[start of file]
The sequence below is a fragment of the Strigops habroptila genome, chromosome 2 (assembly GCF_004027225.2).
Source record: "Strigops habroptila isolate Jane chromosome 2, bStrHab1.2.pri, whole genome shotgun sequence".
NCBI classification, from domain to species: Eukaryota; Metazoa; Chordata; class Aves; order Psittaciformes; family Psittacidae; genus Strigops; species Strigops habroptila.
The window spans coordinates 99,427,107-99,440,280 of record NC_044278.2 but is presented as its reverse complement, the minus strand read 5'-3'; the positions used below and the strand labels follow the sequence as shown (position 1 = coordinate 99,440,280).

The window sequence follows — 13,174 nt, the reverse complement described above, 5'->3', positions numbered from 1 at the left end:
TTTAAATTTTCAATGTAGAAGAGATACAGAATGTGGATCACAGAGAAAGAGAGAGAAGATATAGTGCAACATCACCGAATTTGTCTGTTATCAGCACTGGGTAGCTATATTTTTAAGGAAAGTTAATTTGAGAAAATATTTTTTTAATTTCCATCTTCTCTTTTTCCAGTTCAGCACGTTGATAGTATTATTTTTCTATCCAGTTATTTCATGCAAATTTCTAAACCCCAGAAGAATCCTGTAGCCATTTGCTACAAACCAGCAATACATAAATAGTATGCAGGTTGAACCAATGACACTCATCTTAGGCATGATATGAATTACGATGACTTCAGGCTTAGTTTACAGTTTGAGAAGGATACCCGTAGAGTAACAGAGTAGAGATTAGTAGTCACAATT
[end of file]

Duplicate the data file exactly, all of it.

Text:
The sequence below is a fragment of the Strigops habroptila genome, chromosome 2 (assembly GCF_004027225.2).
Source record: "Strigops habroptila isolate Jane chromosome 2, bStrHab1.2.pri, whole genome shotgun sequence".
NCBI classification, from domain to species: Eukaryota; Metazoa; Chordata; class Aves; order Psittaciformes; family Psittacidae; genus Strigops; species Strigops habroptila.
The window spans coordinates 99,427,107-99,440,280 of record NC_044278.2 but is presented as its reverse complement, the minus strand read 5'-3'; the positions used below and the strand labels follow the sequence as shown (position 1 = coordinate 99,440,280).

The window sequence follows — 13,174 nt, the reverse complement described above, 5'->3', positions numbered from 1 at the left end:
TTTAAATTTTCAATGTAGAAGAGATACAGAATGTGGATCACAGAGAAAGAGAGAGAAGATATAGTGCAACATCACCGAATTTGTCTGTTATCAGCACTGGGTAGCTATATTTTTAAGGAAAGTTAATTTGAGAAAATATTTTTTTAATTTCCATCTTCTCTTTTTCCAGTTCAGCACGTTGATAGTATTATTTTTCTATCCAGTTATTTCATGCAAATTTCTAAACCCCAGAAGAATCCTGTAGCCATTTGCTACAAACCAGCAATACATAAATAGTATGCAGGTTGAACCAATGACACTCATCTTAGGCATGATATGAATTACGATGACTTCAGGCTTAGTTTACAGTTTGAGAAGGATACCCGTAGAGTAACAGAGTAGAGATTAGTAGTCACAATT